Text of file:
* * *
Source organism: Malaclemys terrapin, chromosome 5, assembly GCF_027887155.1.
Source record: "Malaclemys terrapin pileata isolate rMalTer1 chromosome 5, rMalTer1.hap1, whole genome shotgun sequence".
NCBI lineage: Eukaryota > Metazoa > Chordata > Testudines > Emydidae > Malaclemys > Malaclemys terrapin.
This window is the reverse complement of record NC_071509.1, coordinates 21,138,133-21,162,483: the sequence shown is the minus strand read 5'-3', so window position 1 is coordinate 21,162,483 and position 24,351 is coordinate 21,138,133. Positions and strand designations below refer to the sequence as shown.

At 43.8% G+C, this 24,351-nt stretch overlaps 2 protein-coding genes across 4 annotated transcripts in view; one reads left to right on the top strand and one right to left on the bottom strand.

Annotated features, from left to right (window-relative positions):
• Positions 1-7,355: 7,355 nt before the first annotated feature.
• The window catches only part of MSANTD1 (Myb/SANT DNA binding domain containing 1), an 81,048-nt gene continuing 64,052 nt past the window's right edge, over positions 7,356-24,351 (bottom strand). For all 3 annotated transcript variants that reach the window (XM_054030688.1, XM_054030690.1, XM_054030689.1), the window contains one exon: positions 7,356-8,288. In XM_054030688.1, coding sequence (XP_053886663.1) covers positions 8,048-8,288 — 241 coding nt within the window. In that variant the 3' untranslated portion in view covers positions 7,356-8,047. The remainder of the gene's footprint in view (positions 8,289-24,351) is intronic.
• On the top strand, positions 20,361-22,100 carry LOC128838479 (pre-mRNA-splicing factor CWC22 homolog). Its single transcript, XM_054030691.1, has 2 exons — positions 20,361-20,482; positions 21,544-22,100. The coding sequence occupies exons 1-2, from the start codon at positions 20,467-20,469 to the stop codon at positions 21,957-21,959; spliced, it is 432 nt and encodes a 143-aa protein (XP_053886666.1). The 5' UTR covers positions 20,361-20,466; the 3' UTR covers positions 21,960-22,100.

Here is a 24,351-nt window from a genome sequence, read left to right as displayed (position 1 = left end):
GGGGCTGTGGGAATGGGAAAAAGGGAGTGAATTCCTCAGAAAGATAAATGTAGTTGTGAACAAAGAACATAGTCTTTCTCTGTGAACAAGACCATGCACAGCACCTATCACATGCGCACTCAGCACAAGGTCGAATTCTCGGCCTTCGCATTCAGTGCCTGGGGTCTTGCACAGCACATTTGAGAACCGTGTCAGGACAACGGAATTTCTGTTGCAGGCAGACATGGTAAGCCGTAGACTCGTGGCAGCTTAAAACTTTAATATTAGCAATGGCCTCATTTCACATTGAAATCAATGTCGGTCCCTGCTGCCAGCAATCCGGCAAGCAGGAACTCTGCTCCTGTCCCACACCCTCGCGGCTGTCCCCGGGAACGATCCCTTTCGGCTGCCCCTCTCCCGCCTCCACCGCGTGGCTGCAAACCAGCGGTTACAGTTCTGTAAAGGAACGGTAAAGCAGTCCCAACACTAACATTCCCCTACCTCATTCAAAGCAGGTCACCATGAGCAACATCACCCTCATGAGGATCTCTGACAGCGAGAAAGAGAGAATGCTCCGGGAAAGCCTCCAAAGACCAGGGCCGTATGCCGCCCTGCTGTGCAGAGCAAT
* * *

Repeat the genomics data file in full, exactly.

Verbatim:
Source organism: Malaclemys terrapin, chromosome 5, assembly GCF_027887155.1.
Source record: "Malaclemys terrapin pileata isolate rMalTer1 chromosome 5, rMalTer1.hap1, whole genome shotgun sequence".
NCBI lineage: Eukaryota > Metazoa > Chordata > Testudines > Emydidae > Malaclemys > Malaclemys terrapin.
This window is the reverse complement of record NC_071509.1, coordinates 21,138,133-21,162,483: the sequence shown is the minus strand read 5'-3', so window position 1 is coordinate 21,162,483 and position 24,351 is coordinate 21,138,133. Positions and strand designations below refer to the sequence as shown.

At 43.8% G+C, this 24,351-nt stretch overlaps 2 protein-coding genes across 4 annotated transcripts in view; one reads left to right on the top strand and one right to left on the bottom strand.

Annotated features, from left to right (window-relative positions):
• Positions 1-7,355: 7,355 nt before the first annotated feature.
• The window catches only part of MSANTD1 (Myb/SANT DNA binding domain containing 1), an 81,048-nt gene continuing 64,052 nt past the window's right edge, over positions 7,356-24,351 (bottom strand). For all 3 annotated transcript variants that reach the window (XM_054030688.1, XM_054030690.1, XM_054030689.1), the window contains one exon: positions 7,356-8,288. In XM_054030688.1, coding sequence (XP_053886663.1) covers positions 8,048-8,288 — 241 coding nt within the window. In that variant the 3' untranslated portion in view covers positions 7,356-8,047. The remainder of the gene's footprint in view (positions 8,289-24,351) is intronic.
• On the top strand, positions 20,361-22,100 carry LOC128838479 (pre-mRNA-splicing factor CWC22 homolog). Its single transcript, XM_054030691.1, has 2 exons — positions 20,361-20,482; positions 21,544-22,100. The coding sequence occupies exons 1-2, from the start codon at positions 20,467-20,469 to the stop codon at positions 21,957-21,959; spliced, it is 432 nt and encodes a 143-aa protein (XP_053886666.1). The 5' UTR covers positions 20,361-20,466; the 3' UTR covers positions 21,960-22,100.

Here is a 24,351-nt window from a genome sequence, read left to right as displayed (position 1 = left end):
GGGGCTGTGGGAATGGGAAAAAGGGAGTGAATTCCTCAGAAAGATAAATGTAGTTGTGAACAAAGAACATAGTCTTTCTCTGTGAACAAGACCATGCACAGCACCTATCACATGCGCACTCAGCACAAGGTCGAATTCTCGGCCTTCGCATTCAGTGCCTGGGGTCTTGCACAGCACATTTGAGAACCGTGTCAGGACAACGGAATTTCTGTTGCAGGCAGACATGGTAAGCCGTAGACTCGTGGCAGCTTAAAACTTTAATATTAGCAATGGCCTCATTTCACATTGAAATCAATGTCGGTCCCTGCTGCCAGCAATCCGGCAAGCAGGAACTCTGCTCCTGTCCCACACCCTCGCGGCTGTCCCCGGGAACGATCCCTTTCGGCTGCCCCTCTCCCGCCTCCACCGCGTGGCTGCAAACCAGCGGTTACAGTTCTGTAAAGGAACGGTAAAGCAGTCCCAACACTAACATTCCCCTACCTCATTCAAAGCAGGTCACCATGAGCAACATCACCCTCATGAGGATCTCTGACAGCGAGAAAGAGAGAATGCTCCGGGAAAGCCTCCAAAGACCAGGGCCGTATGCCGCCCTGCTGTGCAGAGCAAT